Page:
Is the controversy between rear and mid foot footstrike in distance running for real?

By Christopher Cudworth

Is there really controversy over the benefits of mid-foot versus rearfoot striking for distance running?

Every decent distance runner knows you need to use a combination of both. You don’t sprint on your heels and the efficiency of running distance races over 5K completely on your forefoot is diminished as you fatigue.

So here’s a hint: Learn how to do both, and use both running methods in every training run you do.

Classic yet modern form

If you want to see the perfect stride in action, consider the running form of 1984 Olympic Marathon and World Cross Country champion Carlos Lopes. This video of Lopes shows his smooth form. Notice how his feet seem to “kiss” the ground rather than strike it either with the heel or the forefoot.

Carlos Lopes finishing a marathon. At this stage, even in fatigue, his form is still efficient and his foot plant balanced.

Carlos Lopes finishing a marathon. At this stage, even in fatigue, his form is still efficient and his foot plant balanced.

This is a runner who knew how to use his feet properly in races ranging from the 5K to the marathon. If you’re struggling over whether to run strictly on the heel or the forefoot, take the example of Carlos Lopes to heart. At 38 years of age he won both the World Cross Country championships and the Olympic Marathon.

It’s all about running “over” the ground whichever foot plant you choose. The greats of course combine the two forms. The efficiency of stride in Carlos Lopes is something few people can really replicate. His form was honed through thousands of training miles and races to boot. At one point he ran the second-fasted 10,000 meters of all time.

Those of us without the physiological or biomechanical gifts of world class  talent must learn how to use both methods depending on pace and conditions. It’s as simple as that.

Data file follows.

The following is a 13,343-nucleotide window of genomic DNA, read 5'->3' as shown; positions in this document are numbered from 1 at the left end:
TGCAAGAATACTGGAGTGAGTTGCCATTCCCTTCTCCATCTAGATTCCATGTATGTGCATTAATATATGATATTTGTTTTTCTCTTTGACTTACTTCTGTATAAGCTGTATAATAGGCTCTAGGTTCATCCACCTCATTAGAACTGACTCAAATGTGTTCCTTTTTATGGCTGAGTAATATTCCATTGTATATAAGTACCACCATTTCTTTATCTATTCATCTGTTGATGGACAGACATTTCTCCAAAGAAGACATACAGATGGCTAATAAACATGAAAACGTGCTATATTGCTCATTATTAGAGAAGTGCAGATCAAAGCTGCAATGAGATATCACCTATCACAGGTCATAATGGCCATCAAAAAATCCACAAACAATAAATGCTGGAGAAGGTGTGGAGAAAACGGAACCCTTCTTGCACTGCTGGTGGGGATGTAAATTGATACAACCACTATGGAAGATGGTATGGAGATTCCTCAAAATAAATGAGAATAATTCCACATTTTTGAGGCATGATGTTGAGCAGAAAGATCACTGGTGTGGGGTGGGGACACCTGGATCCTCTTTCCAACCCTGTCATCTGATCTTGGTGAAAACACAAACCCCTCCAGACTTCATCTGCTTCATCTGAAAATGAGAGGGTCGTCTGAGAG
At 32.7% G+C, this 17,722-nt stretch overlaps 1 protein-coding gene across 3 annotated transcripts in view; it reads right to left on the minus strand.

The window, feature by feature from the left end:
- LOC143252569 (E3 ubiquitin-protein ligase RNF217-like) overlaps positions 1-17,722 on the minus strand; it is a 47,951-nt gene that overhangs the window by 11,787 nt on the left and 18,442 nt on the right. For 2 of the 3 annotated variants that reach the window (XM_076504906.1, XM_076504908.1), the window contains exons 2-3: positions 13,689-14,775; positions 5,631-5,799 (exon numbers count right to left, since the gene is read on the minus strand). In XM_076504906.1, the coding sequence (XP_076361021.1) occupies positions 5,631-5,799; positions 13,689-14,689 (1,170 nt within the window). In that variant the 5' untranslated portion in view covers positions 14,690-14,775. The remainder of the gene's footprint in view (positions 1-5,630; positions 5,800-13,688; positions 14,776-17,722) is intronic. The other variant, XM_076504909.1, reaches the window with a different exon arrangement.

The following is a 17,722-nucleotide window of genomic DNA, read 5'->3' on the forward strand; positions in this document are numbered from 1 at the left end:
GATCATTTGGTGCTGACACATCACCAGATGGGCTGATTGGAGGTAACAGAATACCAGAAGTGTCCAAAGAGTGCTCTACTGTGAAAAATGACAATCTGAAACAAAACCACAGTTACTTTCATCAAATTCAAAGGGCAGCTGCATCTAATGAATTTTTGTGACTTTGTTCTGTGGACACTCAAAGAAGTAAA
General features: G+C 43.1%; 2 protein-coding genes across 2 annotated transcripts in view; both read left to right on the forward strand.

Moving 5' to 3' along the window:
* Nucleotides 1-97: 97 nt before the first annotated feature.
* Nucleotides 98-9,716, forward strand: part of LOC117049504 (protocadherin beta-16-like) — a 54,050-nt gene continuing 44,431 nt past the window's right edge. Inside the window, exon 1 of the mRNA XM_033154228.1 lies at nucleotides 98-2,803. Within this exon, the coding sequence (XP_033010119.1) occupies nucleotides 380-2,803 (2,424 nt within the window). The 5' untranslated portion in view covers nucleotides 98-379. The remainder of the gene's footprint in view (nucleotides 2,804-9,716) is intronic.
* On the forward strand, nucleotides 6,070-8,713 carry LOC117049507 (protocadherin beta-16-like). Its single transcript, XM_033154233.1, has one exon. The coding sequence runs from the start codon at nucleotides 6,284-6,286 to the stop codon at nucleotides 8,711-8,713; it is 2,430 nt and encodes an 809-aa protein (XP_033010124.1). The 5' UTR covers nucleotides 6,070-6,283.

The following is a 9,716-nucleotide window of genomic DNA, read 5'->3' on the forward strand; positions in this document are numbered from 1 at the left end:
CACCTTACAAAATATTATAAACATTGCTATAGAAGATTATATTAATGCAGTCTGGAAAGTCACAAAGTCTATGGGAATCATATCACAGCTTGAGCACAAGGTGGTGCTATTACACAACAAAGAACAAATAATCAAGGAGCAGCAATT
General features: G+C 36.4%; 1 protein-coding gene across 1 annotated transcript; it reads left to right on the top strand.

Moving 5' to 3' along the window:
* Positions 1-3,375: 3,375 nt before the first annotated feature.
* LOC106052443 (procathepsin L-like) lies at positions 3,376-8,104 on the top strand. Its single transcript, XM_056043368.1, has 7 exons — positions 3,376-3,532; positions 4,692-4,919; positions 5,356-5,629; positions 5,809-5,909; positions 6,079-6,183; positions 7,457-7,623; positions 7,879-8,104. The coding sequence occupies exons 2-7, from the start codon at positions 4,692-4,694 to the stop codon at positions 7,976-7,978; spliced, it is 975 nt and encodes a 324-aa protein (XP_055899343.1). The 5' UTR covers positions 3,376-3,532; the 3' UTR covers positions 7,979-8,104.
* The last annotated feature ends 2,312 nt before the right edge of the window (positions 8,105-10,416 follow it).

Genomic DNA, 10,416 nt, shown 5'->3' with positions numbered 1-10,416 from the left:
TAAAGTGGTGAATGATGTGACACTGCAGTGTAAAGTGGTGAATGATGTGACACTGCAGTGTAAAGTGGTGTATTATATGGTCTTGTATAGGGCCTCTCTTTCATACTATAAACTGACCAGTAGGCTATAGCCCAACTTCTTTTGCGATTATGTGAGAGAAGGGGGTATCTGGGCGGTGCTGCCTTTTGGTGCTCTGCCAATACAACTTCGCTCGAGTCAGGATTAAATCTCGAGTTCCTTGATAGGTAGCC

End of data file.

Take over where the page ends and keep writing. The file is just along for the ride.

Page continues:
As a distance runner who has raced 5K in 14:45 or so, and now runs closer to 21:00 in my mid-50s, I have learned to adapt my running form from a clear mid foot strike to a combination during a race and training that enables me to run both long and fast, depending on the distance and pace.

A world class runner in full stride is moving "over" the ground.

A world class runner in full stride is moving “over” the ground.

But let me be honest. For half a year I moved completely forward to a mid-foot strike because I was interested in reducing the pounding my body was taking. For a few months it worked. Then my achilles became sore and the discomfort would not go away.

I have moved back to a combination mid and rear foot strike and for distances up to 8 miles my achilles are fine. Beyond that there is some soreness from fatigue. There is weakness somewhere in my lower leg or foot structure that even my orthotics cannot correct entirely. This may be something I accept or else try to use calf strengthening and weight work to overcome.


It’s all about learning the right way to run from the beginning however. I’ve had many years to work on my stride mechanics and still maintain enough flexibility to do speed work on the track at just under 6:00 pace. As time goes by that will likely be reduced and I may find myself a pure rear foot striker.